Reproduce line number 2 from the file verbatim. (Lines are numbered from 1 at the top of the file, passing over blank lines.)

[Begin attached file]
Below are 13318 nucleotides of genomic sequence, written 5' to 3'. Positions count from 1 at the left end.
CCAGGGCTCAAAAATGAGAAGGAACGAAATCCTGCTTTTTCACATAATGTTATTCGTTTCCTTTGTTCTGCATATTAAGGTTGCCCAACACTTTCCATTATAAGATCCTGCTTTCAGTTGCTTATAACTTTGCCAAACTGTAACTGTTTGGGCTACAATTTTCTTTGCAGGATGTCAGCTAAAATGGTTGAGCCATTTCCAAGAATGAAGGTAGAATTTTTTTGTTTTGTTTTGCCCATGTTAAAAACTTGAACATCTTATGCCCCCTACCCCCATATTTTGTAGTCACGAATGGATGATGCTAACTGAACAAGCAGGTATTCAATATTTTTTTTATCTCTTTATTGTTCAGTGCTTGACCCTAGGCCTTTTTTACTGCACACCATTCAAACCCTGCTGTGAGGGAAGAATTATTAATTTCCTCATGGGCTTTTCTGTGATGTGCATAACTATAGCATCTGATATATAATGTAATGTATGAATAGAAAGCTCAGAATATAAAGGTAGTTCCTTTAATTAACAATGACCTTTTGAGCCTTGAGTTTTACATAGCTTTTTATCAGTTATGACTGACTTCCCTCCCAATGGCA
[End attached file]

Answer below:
CCAGGGCTCAAAAATGAGAAGGAACGAAATCCTGCTTTTTCACATAATGTTATTCGTTTCCTTTGTTCTGCATATTAAGGTTGCCCAACACTTTCCATTATAAGATCCTGCTTTCAGTTGCTTATAACTTTGCCAAACTGTAACTGTTTGGGCTACAATTTTCTTTGCAGGATGTCAGCTAAAATGGTTGAGCCATTTCCAAGAATGAAGGTAGAATTTTTTTGTTTTGTTTTGCCCATGTTAAAAACTTGAACATCTTATGCCCCCTACCCCCATATTTTGTAGTCACGAATGGATGATGCTAACTGAACAAGCAGGTATTCAATATTTTTTTTATCTCTTTATTGTTCAGTGCTTGACCCTAGGCCTTTTTTACTGCACACCATTCAAACCCTGCTGTGAGGGAAGAATTATTAATTTCCTCATGGGCTTTTCTGTGATGTGCATAACTATAGCATCTGATATATAATGTAATGTATGAATAGAAAGCTCAGAATATAAAGGTAGTTCCTTTAATTAACAATGACCTTTTGAGCCTTGAGTTTTACATAGCTTTTTATCAGTTATGACTGACTTCCCTCCCAATGGCA